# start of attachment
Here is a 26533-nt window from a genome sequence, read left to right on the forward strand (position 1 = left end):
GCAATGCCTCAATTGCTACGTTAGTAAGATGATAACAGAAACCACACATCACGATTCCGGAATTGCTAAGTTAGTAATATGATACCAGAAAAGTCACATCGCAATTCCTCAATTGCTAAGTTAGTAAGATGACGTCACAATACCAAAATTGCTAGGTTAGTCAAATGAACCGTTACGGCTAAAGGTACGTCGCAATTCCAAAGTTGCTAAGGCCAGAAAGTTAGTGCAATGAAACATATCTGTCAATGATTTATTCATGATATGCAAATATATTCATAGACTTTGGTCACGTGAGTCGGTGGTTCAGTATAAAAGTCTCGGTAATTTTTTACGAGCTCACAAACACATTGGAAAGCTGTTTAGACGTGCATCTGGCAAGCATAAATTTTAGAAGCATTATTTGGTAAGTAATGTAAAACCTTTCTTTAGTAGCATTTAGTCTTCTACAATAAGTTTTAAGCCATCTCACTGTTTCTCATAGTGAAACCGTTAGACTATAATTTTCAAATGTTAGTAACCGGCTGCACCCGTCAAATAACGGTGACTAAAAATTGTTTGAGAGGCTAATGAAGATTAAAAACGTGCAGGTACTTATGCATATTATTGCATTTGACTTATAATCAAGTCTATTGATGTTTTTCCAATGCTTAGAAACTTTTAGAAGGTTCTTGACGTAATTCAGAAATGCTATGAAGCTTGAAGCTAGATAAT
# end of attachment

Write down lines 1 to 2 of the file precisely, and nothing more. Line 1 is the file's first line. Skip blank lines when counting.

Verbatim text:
Here is a 26533-nt window from a genome sequence, read left to right on the forward strand (position 1 = left end):
GCAATGCCTCAATTGCTACGTTAGTAAGATGATAACAGAAACCACACATCACGATTCCGGAATTGCTAAGTTAGTAATATGATACCAGAAAAGTCACATCGCAATTCCTCAATTGCTAAGTTAGTAAGATGACGTCACAATACCAAAATTGCTAGGTTAGTCAAATGAACCGTTACGGCTAAAGGTACGTCGCAATTCCAAAGTTGCTAAGGCCAGAAAGTTAGTGCAATGAAACATATCTGTCAATGATTTATTCATGATATGCAAATATATTCATAGACTTTGGTCACGTGAGTCGGTGGTTCAGTATAAAAGTCTCGGTAATTTTTTACGAGCTCACAAACACATTGGAAAGCTGTTTAGACGTGCATCTGGCAAGCATAAATTTTAGAAGCATTATTTGGTAAGTAATGTAAAACCTTTCTTTAGTAGCATTTAGTCTTCTACAATAAGTTTTAAGCCATCTCACTGTTTCTCATAGTGAAACCGTTAGACTATAATTTTCAAATGTTAGTAACCGGCTGCACCCGTCAAATAACGGTGACTAAAAATTGTTTGAGAGGCTAATGAAGATTAAAAACGTGCAGGTACTTATGCATATTATTGCATTTGACTTATAATCAAGTCTATTGATGTTTTTCCAATGCTTAGAAACTTTTAGAAGGTTCTTGACGTAATTCAGAAATGCTATGAAGCTTGAAGCTAGATAAT